STAGE REVIEW For Stage Left Players and SCT, the play's the thing

The two companies have collaborated to bring 'Hamlet' to area audiences.
SALEM -- To stay at home, or not to stay at home. That is the question. Whether 'tis nobler to avail oneself of a thoroughly enjoyable outdoor theater experience of Shakespeare's "Hamlet" at Waterworth Memorial Park or to suffer the slings and arrows of television's banal and pathetic offerings.
Ah, this one's a no-brainer. "Hamlet" wins hands down.
The combined efforts of Stage Left Players and Salem Community Theatre came to fruition when the Bard's masterpiece opened Friday as the newly cooled sun sank behind the Orashan Center and a backdrop of stars came out on cue with the darkness.
Story line: For anyone who's Shakespeare-challenged and thinks of Hamlet as "a small village," here's the scoop: Hamlet is the prince of Denmark whose father has recently met his untimely death -- of what is thought to be natural causes.
But, alas! Daddy's spirit is wandering about seeking his son's aid in avenging his murder at the hand of his own brother, who has not only assumed the throne, but the deceased king's wife, Hamlet's mother, as well.
Hamlet is overcome with melancholy as well as rage, but is also keen enough to use it to his own advantage in order to bring about justice.
This being Shakespeare, however, his revenge brings with it tragedy in the form of the deaths of several innocents, and ultimately his own demise.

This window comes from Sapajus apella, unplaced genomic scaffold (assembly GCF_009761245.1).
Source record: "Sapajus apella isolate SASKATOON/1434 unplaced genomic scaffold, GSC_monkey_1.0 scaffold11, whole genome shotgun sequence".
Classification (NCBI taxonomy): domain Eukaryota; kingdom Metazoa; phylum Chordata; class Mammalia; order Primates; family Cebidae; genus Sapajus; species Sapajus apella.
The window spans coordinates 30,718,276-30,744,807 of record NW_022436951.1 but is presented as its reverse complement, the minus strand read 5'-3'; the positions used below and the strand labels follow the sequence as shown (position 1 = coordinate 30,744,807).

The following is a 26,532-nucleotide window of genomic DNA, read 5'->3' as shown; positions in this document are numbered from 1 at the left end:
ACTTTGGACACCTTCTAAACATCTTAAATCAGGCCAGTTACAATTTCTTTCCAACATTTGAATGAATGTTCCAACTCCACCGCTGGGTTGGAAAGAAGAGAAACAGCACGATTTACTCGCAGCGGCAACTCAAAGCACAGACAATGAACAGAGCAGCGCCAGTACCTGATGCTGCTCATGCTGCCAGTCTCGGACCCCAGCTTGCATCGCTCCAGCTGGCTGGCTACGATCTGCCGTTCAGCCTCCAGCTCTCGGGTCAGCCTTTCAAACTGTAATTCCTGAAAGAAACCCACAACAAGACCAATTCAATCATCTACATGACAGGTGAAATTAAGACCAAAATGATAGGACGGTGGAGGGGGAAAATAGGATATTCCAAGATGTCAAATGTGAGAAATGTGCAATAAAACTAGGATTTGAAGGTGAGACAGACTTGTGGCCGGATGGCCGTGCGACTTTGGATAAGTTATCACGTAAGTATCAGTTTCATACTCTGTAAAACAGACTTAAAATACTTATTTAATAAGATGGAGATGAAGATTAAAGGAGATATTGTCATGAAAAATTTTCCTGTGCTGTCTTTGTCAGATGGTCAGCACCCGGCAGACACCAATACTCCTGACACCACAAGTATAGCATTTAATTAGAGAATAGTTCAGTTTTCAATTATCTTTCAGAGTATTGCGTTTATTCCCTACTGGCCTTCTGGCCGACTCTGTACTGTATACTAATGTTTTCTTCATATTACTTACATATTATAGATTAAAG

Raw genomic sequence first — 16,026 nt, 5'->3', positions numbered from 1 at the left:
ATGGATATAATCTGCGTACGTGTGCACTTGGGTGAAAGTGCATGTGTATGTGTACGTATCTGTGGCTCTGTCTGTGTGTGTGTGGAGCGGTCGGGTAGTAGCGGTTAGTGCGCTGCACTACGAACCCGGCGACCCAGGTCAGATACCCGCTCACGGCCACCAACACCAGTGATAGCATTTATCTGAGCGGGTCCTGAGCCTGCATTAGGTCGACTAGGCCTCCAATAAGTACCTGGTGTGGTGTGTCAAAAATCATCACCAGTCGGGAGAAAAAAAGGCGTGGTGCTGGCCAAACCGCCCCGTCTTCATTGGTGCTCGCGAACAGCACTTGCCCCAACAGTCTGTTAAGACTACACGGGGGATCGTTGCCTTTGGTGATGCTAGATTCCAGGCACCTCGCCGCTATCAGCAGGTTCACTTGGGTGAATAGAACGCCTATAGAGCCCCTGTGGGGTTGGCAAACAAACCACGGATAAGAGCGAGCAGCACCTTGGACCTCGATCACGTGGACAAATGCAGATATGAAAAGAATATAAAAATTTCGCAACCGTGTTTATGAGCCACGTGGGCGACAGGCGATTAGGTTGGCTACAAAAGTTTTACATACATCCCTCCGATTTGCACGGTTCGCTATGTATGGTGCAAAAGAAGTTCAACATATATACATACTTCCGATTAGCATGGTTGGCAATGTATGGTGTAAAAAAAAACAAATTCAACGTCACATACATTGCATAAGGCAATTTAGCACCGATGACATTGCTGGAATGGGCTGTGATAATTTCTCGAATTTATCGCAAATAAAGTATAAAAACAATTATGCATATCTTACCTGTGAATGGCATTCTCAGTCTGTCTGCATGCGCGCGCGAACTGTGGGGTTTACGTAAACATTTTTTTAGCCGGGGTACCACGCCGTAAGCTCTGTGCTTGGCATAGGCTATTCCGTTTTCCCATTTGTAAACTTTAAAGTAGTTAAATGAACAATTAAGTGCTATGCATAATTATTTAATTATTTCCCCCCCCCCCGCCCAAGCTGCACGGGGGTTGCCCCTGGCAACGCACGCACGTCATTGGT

While the play is filled with the poetic language one expects from Shakespeare, it is also much easier to understand than one might think.
Except of course, when interrupted by the rudeness of an airplane engine overhead or the gunning of motorcycle engines on the nearby highway. Sit close in order to follow the action.
The text is also replete with phrases penned by the Bard himself which are in common use to this day, and you'll find yourself saying, "I didn't know that was Shakespeare," at the frequent verbal contrivances, such as "The lady doth protest too much," "Get thee to a nunnery," "The play's the thing," "Murder most foul," etc.
Cast: Craig Snay was well up to his formidable task as the title character, displaying the range of emotions of the prince as he deals with the death of his father and the treachery of his uncle.
Hamlet's friend and confidante, Horatio, was brilliantly portrayed by Daniel Haueter, whose closing farewell to the fallen hero in his arms is perhaps the play's most poignant moment.
Queen Gertrude was ably played by Jeanne Kelly, and Eric Kibler did well as the murderous Claudius. Tiffany Carter and Chip Cleland as siblings Ophelia and Laertes, respectively, also gave excellent performances.
Gary Barringer was adequate in the role of Pelonius, although he was difficult to hear at times.
Recitations: Indeed, while overall this was an excellent performance, there were a few places where the players' recitations gave the impression that they only barely understood some of the language they were using, thus their phrases didn't always come "trippingly off the tongue."
Rounding out the cast were Nathan Price, Christin Price, Jim Kornbau, Ryan Gillis, Spence Cleland, Connie Price, Mark Frost, Anna Sturgeon and Kathy Sturgeon.
So, turn off the TV and get thee to Waterworth Memorial Park.
Performances are set for 8 p.m. Fridays and Saturdays through Aug. 25.

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